1. Home
  2. Business
  3. Bad loans: Vijay Mallya may offer

Bad loans: Vijay Mallya may offer Rs 6,000 crore as revised settlement to banks

India TV Business Desk 14 Apr 2016, 16:34:27 IST
India TV Business Desk

New Delhi: Beleaguered industrialist Vijay Mallya who is faced with the threat of having his passport revoked, may make a revised settlement offer of Rs. 6000 crore to the banks against the due he owes to them.

An SBI-led consortium of banks have been trying to recover over Rs 9,000 crore loans taken by Mallya for Kingfisher Airlines. The last offer of Rs 4,000 crore (in instalments) to banks by Mallya was rejected.

According to an ET report, lenders want an upfront payment of the principal amount, which is Rs 4,900 crore immediately, and the interest in instalments.

Earlier, the Enforcement Directorate (ED) said that it would cancel Mallya's passport after he failed to attend to the summons issued to him for the third consecutive time.

Also read: Trouble mounts for defiant Mallya, ED seeks revocation of his passport

ED has already summoned Mallya thrice – on March 18, April 2 and April 9. Though Mallya has sought time for appearance till May-end, ED is no mood to relent and now want Mallya’s passport cancelled. According to sources, India’s Ministry of External Affairs has already received a communication and this regard and further action may soon follow. The passport, if revoked, would force the UK, where Mallya is believed to be currently, to deport him back to India.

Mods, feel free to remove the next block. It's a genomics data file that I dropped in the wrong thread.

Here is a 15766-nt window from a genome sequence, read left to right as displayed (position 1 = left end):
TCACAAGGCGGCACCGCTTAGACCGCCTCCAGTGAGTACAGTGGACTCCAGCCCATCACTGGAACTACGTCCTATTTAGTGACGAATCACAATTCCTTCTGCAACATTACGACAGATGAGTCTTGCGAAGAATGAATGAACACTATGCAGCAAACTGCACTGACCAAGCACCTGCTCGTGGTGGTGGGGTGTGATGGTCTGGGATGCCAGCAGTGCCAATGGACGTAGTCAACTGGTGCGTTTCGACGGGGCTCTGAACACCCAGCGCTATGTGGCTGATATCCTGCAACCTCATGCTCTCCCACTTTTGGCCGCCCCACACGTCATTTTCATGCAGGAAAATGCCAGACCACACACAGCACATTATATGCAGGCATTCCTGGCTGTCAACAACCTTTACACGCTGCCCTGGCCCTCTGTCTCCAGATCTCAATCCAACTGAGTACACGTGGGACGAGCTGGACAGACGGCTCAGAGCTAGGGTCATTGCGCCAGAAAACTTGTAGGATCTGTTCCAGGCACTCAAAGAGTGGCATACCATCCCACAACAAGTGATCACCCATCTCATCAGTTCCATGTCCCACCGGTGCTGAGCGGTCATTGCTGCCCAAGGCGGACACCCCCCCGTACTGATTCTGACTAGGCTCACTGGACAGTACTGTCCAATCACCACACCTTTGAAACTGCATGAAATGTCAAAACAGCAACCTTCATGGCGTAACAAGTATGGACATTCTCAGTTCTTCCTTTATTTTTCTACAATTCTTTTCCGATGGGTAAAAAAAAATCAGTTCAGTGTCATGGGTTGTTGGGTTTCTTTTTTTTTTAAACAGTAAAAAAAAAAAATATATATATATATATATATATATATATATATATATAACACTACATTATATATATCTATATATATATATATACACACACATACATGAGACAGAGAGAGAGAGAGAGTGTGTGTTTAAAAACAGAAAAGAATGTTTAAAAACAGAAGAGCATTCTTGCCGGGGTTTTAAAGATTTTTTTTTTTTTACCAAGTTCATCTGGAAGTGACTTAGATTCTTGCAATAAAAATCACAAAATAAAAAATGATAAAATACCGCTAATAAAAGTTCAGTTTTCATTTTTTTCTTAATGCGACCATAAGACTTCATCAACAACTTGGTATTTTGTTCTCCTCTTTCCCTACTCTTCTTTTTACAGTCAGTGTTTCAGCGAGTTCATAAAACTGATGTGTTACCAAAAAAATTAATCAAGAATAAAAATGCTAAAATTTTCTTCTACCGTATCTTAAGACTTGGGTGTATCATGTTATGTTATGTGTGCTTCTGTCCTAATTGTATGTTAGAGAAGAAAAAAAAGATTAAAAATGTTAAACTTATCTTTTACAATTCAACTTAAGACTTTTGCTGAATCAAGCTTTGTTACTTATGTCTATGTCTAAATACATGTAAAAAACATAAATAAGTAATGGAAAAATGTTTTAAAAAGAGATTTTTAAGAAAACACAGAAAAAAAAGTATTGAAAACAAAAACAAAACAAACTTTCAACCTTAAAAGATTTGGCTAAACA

Also read: Vijay Mallya effect? Directors at over 1k listed cos linked to wilful defaulters

Last week, the Supreme Court had asked Mallya to disclose his assets after previous settlement offers were rejected by banks. The businessman is to reply by April 21 and by April 25, and then the banks will respond to his offer. The next SC hearing is scheduled for April 26.

Previously, Mallya has already offered to pay Rs 2,000 crore upfront and a similar amount by September. He also said that another instalment of Rs 2,000 crore will be paid, which will depend upon the outcome of Kingfisher Airlines’ case against an aircraft engine company.